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      • #133214

        Hi Marg,

        Thanks for your thoughts on the matter. 🙂
        I am now waiting to hear from my cardiologist, there is now a newer form of estradiol that is a transdermal patch, it isn’t as prone to cause blood clots, but there are still a lot of potential side effects for older people, especially if you’ve had cardiac issues. And the more I think about it, regarding surgery, as both of us know, at our age we really don’t want to go through any surgery unless it’s really necessary. I already have enough of my own breast tissue to enjoy wearing my chemise, so I think I’ll be okay with what I have and how I look. 🙂

        Hugs, big hugs,

        Ms. Lauren M

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        • #133221

          Lauren you are beautiful no matter what.   I had a surgery stopped in mid-operation because they were scared of sudden heart issues.  It really caused a lot of problems for me.  First because they never finished, and second because nobody wanted to touch me after that.  We can private message if you ever want more details but you have definitely raised a good point.  I still think that I can rock it with my current body and a good pushup bra.  I’m satisfied also with where I’m at in my life now.  Safe Journey,  Marg

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    • #133201
      Dana Munson

      I share your longing for real breasts of my own – it’s a gender-confirming thing for me (“others’ mileage may vary,” as they say). Thought I would be stuck with the implant route, due to typical HRT restrictions on someone my age (69). But since my endo said I could probably start on estrogen next year (after may half a year of blockers), it’s “real breasts or bust” (pun intended).  BUT . . . “make it easier to pass”? Only with respect to certain types of revealing clothing. DeeAnn’s right, I think: passing involves a lot more than having real boobies. Good breast forms, whilst not the ideal, certainly work in almost all day-to-day situations (I personally am not in a hot rush to don a bikini or low-cut party dress!). As important as they may be as an ultimate goal for many of us, having real breasts is not nearly at the top of the list of things necessary to being successful as an everyday woman.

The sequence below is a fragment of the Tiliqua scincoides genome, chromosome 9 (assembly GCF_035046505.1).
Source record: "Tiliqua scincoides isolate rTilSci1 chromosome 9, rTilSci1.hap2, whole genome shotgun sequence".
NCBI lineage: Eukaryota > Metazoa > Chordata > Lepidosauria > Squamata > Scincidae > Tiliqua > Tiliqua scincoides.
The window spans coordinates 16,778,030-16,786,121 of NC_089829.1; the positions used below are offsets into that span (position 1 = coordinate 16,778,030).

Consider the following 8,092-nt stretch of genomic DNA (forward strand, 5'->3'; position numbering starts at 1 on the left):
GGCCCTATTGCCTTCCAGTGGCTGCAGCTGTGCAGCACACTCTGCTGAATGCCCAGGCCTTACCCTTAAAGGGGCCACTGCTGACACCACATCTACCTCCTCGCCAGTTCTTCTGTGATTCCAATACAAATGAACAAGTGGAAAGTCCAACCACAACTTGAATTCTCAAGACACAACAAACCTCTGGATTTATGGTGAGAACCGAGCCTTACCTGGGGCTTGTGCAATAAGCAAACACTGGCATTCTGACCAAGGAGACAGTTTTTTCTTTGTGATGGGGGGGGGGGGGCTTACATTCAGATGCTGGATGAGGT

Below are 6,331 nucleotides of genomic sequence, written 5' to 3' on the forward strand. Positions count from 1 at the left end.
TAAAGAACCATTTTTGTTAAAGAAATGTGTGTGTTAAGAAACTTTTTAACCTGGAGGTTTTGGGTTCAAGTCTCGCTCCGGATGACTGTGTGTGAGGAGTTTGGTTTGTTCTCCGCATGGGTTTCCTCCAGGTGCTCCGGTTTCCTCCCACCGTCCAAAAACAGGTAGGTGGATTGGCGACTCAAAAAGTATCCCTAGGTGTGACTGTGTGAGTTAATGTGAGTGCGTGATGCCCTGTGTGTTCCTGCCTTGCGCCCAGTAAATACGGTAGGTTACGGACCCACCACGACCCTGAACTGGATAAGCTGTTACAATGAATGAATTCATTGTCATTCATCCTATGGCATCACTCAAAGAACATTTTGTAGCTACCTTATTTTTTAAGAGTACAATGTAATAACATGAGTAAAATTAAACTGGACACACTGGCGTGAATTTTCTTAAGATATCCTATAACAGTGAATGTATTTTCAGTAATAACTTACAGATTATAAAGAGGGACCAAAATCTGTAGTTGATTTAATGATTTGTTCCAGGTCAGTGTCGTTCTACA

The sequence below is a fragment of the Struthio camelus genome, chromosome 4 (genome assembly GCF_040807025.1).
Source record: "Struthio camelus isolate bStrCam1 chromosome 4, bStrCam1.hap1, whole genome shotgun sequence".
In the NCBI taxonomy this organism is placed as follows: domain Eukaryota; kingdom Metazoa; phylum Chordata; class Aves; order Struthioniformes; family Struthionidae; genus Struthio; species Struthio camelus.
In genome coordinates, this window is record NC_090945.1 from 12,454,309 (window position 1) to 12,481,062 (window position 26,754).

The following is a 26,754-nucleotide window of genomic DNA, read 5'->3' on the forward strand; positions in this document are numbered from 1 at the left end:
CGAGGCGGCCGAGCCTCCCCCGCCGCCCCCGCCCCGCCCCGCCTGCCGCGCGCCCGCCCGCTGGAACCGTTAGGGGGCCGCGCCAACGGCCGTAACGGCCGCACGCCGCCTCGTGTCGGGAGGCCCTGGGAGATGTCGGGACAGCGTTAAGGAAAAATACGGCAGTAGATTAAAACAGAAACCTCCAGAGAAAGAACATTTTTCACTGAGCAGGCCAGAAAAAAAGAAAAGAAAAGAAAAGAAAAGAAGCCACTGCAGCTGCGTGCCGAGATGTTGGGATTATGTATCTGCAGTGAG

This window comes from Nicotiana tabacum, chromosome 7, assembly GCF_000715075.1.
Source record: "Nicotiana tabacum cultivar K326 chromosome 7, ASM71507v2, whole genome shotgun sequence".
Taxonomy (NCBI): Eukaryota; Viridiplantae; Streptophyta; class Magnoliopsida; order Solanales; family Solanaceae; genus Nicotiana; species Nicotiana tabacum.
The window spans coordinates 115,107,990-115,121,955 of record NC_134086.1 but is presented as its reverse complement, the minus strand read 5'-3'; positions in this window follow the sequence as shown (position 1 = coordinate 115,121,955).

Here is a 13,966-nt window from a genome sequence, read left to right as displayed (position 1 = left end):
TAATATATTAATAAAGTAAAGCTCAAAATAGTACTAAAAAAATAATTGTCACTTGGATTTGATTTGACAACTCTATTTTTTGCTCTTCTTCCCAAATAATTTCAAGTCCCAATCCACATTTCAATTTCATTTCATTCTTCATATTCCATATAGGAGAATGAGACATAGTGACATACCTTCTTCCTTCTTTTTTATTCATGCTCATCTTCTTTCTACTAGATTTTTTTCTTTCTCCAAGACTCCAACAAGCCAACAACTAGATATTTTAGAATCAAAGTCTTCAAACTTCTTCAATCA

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    • #133183
      DeeAnn Hopings

      Interesting question!

      As a disclaimer, I’ll say that while my social transition is essentially complete, I have no plans related to physical transition. However, I will speculate.

      Passing is a multifaceted concept and it also has a situational part to it. I agree that there is likely some part related to having a real bosom, but the thought is how often would you wear something sufficiently low cut? It wouldn’t be going out to lunch during the week. It probably wouldn’t be going to the grocery store. It would seem s bit limited to times when you were either dressed up or pretty casual (tank tops, for example). I guess you would have to consider how often those situations came up.

      As I said, passing is a multifaceted deal and there are so many parts to it. Some of the bits and pieces that come to mind are:

      • Appropriate clothes for the event and time of day
      • Good fitting clothes
      • Are the clothes stylistically compatible your physique, age, etc.
      • Mannerisms
      • Makeup
      • Voice
      • Properly accessorized
      • Complimentary hair style
      • Stylish heels (no hooker heels!)
      • Attitude

      I think the overriding thought is that everything the exudes femininity and nothing that does’t. Said another way, you want to give someone every possible bit of information that you are, in fact, female. Anyway, it would seem that cleavage is only one of a number of factors…